If you want the appliance to filter responses, what do you expect the appliance to look for? Possibilities may include blocking or cleansing responses that contain banned words, image files, risky MIME types, unsigned active code, or malware. Some appliances can force Google or Yahoo Safe Search mode "on" to eliminate explicit sexual content from search results, but this is more of a complement than replacement for policy-based filtering at the edge of your own network.

If your AUP establishes different rules for individuals or workgroups, appliance policies must reflect that granularity. User/group profiles may specify categories, whitelists, time of day, bandwidth, or supported user agents. To avoid extra authentication when users access the Web, look for an appliance that supports single sign-on and your existing authentication system (e.g., NTLM, AD, LDAP, eDirectory). Also consider whether organizations must have the ability to specify their own policies.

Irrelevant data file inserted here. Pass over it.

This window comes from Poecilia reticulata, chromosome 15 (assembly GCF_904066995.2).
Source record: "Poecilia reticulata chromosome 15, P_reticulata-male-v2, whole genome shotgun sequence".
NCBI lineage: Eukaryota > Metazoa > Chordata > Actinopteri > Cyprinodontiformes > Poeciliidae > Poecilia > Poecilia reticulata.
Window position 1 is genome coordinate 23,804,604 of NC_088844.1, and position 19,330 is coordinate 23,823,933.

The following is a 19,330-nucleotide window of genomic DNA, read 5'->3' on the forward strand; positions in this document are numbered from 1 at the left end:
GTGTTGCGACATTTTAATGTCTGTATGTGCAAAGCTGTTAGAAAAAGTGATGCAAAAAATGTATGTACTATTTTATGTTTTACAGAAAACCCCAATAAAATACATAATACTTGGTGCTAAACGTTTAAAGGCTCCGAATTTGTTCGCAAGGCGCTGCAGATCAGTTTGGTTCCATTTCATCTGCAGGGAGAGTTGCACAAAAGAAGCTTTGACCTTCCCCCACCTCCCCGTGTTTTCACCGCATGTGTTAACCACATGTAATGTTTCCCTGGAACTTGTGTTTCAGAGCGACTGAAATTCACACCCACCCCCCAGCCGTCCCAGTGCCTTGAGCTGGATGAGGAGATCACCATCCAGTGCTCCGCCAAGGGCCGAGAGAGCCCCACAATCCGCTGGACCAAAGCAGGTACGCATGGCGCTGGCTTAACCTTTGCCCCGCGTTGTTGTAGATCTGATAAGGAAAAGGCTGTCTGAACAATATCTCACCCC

Finally, look carefully at reporting tools provided by the appliance to analyze and track Internet use throughout your network. Some companies start using content filters simply to spot and document inappropriate Web activity. This is an excellent way to learn what your network is really being used for when defining an Internet AUP. Unless your workforce is small, however, automated analysis and summary reports with drill-down capability will be key to isolating Web abuse and risk exposure.

About the author:
Lisa Phifer is vice president of Core Competence Inc., a consulting firm specializing in network security and management technology. Phifer has been involved in the design, implementation and evaluation of data communications, internetworking, security and network management products for nearly 20 years. She teaches about wireless LANs and virtual private networking at industry conferences and has written extensively about network infrastructure and security technologies for numerous publications. She is also a site expert to and

This was last published in January 2007